Goals get our loved one into treatment. However, there are many secondary goals, critical to recovery, that need to be addressed. During the intervention families need to reflect on the true goals they have for the addicted person. This exercise will help families define what changes need to be made, and what support actions need to happen after treatment. 

  • Sobriety is a primary goal, but what other issues need to be addressed in order to support recovery. Ask yourself these tough questions. 
  • Define goals so that the family can draw boundaries and support recovery in the most effective way possible. 
  • Adjusting to a new life will be difficult. Spend time working on a plan so that all bases are covered when your loved one returns home. 
  • The family plan should accommodate for at least six months after one month in a treatment center. Adam Banks Recovery will be involved over the long term recovery journey. 
  • Solve the “other crisis”

What Do you Really Want?

When I’m speaking with a family member before an intervention, I typically hear, “All I want is for them to stop drinking.” I often ask, “Are you sure that’s all you want?” The family member thinks about it for a second, and usually responds with a list of additional goals like, “Well, I want them to get a job, move out of the house, and lose their bad friends.”

The family doesn’t just want the person to stop drinking. They want an entirely new life for the person they’re concerned about. New lives don’t happen overnight, and that’s why Adam Banks Recovery interventions are lasting engagements.

A proper intervention takes time. Sure, a person may enter treatment after just one meeting, but then what? What’s the plan for re-entry? How will they cope with leaving their old life and starting a new one? How do we prevent them from going back to the old ways?

What Needs to be Fixed?

An AP likely fell behind in life, maybe living at home for too long or didn’t finish school, or worked dead end jobs for too long. For recovery to be successful, we need to create a plan that will help them to catch up and make them feel valued again. There will be ups and downs along the way. The family will need to learn how to help someone in the process of changing. The AP will need a lot of support as they take slow steps towards a new way of living.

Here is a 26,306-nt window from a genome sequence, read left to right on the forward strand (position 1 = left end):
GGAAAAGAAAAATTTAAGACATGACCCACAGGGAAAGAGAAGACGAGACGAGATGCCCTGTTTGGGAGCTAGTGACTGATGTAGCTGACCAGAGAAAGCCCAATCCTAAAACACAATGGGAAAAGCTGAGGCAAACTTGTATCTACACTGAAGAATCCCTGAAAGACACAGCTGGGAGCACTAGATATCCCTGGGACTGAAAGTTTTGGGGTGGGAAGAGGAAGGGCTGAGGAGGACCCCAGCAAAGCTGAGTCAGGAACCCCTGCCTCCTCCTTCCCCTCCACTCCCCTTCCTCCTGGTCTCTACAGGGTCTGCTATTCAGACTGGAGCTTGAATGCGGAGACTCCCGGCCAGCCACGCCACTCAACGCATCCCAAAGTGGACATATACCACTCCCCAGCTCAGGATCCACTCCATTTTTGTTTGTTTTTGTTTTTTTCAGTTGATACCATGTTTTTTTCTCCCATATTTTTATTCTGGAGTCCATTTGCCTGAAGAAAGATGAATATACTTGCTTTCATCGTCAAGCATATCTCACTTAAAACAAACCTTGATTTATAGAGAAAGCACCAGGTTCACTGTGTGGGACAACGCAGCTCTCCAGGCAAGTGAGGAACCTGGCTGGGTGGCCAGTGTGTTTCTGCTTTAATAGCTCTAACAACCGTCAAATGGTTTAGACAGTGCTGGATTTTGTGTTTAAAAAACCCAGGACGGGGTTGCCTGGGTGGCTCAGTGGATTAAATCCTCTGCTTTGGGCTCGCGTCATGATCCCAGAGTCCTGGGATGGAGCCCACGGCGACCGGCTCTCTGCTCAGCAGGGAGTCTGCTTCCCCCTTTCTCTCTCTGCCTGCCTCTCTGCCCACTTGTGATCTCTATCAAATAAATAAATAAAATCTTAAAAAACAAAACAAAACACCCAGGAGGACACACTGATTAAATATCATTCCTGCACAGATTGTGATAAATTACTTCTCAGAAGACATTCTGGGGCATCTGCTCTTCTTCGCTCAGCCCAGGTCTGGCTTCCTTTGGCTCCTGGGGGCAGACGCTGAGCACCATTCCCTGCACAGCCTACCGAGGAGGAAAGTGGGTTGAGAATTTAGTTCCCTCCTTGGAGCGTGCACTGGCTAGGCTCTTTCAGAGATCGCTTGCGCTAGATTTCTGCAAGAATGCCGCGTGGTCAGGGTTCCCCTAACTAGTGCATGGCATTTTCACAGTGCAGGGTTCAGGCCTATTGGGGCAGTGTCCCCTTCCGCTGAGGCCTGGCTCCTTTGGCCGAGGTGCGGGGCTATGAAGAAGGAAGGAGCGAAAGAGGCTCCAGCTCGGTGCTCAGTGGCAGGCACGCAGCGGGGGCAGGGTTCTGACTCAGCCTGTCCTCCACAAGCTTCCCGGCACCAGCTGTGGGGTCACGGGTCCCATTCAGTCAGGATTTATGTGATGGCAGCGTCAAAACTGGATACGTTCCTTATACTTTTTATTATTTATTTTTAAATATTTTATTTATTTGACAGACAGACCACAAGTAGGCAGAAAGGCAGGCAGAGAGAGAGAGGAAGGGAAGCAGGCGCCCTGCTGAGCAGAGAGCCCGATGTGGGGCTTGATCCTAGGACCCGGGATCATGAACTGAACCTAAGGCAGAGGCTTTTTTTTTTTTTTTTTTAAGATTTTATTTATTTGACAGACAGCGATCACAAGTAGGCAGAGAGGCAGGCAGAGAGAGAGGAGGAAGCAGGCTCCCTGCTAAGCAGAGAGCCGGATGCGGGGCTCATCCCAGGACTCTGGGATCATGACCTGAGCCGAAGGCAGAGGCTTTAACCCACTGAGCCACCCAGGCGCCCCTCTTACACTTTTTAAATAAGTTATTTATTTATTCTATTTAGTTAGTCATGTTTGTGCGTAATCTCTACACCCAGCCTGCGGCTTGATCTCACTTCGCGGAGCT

When considering an intervention, ask yourself:

  • Is drug or alcohol use the only problem that needs to be fixed?
  • Is the individual living at home? If so, do I want them to move out?
  • Is the individual honest about their whereabouts?
  • Is the individual stealing?
  • Does the individual pose danger to the family?
  • Does the individual act as a good parent?
  • Is there a risk of legal problems?
  • Do you like the people that the individual spends time with?
  • How is the individual doing in school or at work?

Understanding your goals will help to define the work that needs to be planned for successful recovery. Getting someone on a new path takes more time than a 28-day residential program will achieve. Thinking about these goals will help you to frame what has to happen after rehab is over. Ultimately, there must be a six-month plan in place for the person to have a successful recovery.


About Adam Banks

Adam Banks is a certified interventionist and the owner of Adam Banks Recovery. After receiving an MBA from the University of Chicago, Adam built a company acquired by United Health Care. His discipline and attention to detail comes from his former career as an airline pilot, holding an ATP, the FAA’s highest license.

Today, Adam is dedicated to helping others achieve long-term sobriety. His work has guided executives, pilots, and physicians on paths to recovery. Adam brings families together through a loving and inclusive approach. Adam has authored four books on addiction. His recent work, Navigating Recovery Ground School: 12 Lessons to Help Families Navigate Recovery, educates families on the entire intervention process. He also offers a free video course for families considering an intervention for a loved one.

Adam is available for alcohol and drug intervention services in New York, Long Island, the Hamptons as well as nationally and internationally.

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